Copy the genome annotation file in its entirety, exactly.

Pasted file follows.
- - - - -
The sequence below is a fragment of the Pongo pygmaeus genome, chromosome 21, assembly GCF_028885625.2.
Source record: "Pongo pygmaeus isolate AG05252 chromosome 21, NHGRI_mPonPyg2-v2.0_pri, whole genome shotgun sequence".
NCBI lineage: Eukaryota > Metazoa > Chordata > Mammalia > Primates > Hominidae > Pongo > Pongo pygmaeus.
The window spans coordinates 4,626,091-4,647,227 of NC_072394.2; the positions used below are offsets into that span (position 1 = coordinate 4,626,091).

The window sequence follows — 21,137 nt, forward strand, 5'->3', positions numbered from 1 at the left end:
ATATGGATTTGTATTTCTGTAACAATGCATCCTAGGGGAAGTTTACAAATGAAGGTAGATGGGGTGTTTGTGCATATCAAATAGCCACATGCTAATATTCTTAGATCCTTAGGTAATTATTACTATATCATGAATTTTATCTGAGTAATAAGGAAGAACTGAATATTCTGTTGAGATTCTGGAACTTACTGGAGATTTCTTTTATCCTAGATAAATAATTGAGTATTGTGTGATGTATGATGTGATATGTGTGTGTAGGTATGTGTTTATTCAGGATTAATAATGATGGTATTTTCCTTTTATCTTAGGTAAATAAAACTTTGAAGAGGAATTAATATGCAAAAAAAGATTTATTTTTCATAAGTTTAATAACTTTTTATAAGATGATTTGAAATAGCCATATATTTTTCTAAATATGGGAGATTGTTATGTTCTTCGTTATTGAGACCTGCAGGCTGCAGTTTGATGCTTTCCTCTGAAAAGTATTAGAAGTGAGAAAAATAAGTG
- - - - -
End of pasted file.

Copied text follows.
The sequence below is a fragment of the Pongo pygmaeus genome, chromosome 21, assembly GCF_028885625.2.
Source record: "Pongo pygmaeus isolate AG05252 chromosome 21, NHGRI_mPonPyg2-v2.0_pri, whole genome shotgun sequence".
NCBI lineage: Eukaryota > Metazoa > Chordata > Mammalia > Primates > Hominidae > Pongo > Pongo pygmaeus.
The window spans coordinates 4,626,091-4,647,227 of NC_072394.2; the positions used below are offsets into that span (position 1 = coordinate 4,626,091).

The window sequence follows — 21,137 nt, forward strand, 5'->3', positions numbered from 1 at the left end:
ATATGGATTTGTATTTCTGTAACAATGCATCCTAGGGGAAGTTTACAAATGAAGGTAGATGGGGTGTTTGTGCATATCAAATAGCCACATGCTAATATTCTTAGATCCTTAGGTAATTATTACTATATCATGAATTTTATCTGAGTAATAAGGAAGAACTGAATATTCTGTTGAGATTCTGGAACTTACTGGAGATTTCTTTTATCCTAGATAAATAATTGAGTATTGTGTGATGTATGATGTGATATGTGTGTGTAGGTATGTGTTTATTCAGGATTAATAATGATGGTATTTTCCTTTTATCTTAGGTAAATAAAACTTTGAAGAGGAATTAATATGCAAAAAAAGATTTATTTTTCATAAGTTTAATAACTTTTTATAAGATGATTTGAAATAGCCATATATTTTTCTAAATATGGGAGATTGTTATGTTCTTCGTTATTGAGACCTGCAGGCTGCAGTTTGATGCTTTCCTCTGAAAAGTATTAGAAGTGAGAAAAATAAGTG